Fa Ngum


Also found in: Wikipedia.

Fa Ngum

(ˈfɑː ˈŋʊm)
n
(Biography) 1316–74, founder and first king of Lan Xang (1354–73), a kingdom that included the present-day republic of Laos; abdicated
References in periodicals archive ?
Somerset Vientiane is located at the junction of Rue Samsenthai and Rue Setthathilah, where the prominent statue of King Fa Ngum, the first king of the Laotian Kingdom of Lan Xang, stands.
He traces the legitimising function of Buddhism through the use made of its founding myths (introduction by Fa Ngum) and national symbols (the Phra Bang, That Luang) up to the present regime.
Ancient kingdom founder Fa Ngum installed Pou Nyer-Nya Nyer as a protective spirit for his Lan Xang Kingdom six years before the establishment of Buddhism in Laos.
The project to build the statue of King Fa Ngum has been in the works by the Information and Culture Ministry since 1996, and checks are now being made in preparation of the statue's casting in bronze, the Vientiane Times said.
The boundaries of the Lane Xang kingdom created by King Fa Ngum are debatable.
Souneth Photisane, in Chapter 3, presents a brief overview of the sixteen versions of the chronicle of Luang Prabang and argues that all three of the periods described in the chronicle (from Lao prehistory to King Fa Ngum's birth in 1316 and onwards) should be considered as relevant to historical research.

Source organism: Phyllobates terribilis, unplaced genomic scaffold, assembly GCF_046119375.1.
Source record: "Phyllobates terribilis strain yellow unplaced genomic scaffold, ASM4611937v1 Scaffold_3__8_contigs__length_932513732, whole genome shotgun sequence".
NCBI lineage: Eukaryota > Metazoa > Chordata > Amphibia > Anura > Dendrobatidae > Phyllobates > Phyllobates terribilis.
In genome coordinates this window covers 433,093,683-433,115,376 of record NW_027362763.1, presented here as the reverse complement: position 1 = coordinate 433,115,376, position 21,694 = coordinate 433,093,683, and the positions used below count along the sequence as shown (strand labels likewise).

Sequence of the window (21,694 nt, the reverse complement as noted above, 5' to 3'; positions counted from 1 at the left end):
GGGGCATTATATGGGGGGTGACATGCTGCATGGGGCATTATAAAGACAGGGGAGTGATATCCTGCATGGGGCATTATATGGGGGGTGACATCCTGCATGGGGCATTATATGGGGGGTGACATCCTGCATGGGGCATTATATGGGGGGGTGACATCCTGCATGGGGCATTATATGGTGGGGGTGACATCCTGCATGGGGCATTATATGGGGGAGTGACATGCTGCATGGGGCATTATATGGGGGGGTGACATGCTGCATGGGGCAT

These were the major elements fused by Fa Ngum into his empire of Lan Xang.
The whirlwind conquest of Fa Ngum, backed by Khmer arms and bolstered by Mongol designs though it may have been,(4) built on an existing Lao population, already politically organized into traditional muang, a political structure already deeply imbued with, and thus reinforced by, Buddhist beliefs.(5) However, Lan Xang sprang not from a simple act of conquest by one man whose individual merit was questionable enough for him to be actually deposed, but from pre-existing conditions created when powerful regional Lao rulers took advantage of the decline of the Khmer power to construct their own independent localized muang.
Chao Anou had recognized the need to recreate the Lao mandala, just as Fa Ngum had originally done.(10) Had he held the Siamese at Khorat and negotiated a settlement posing no threat to Bangkok, it is unlikely Luang Prabang could have avoided being drawn into his expanding Lao mandala.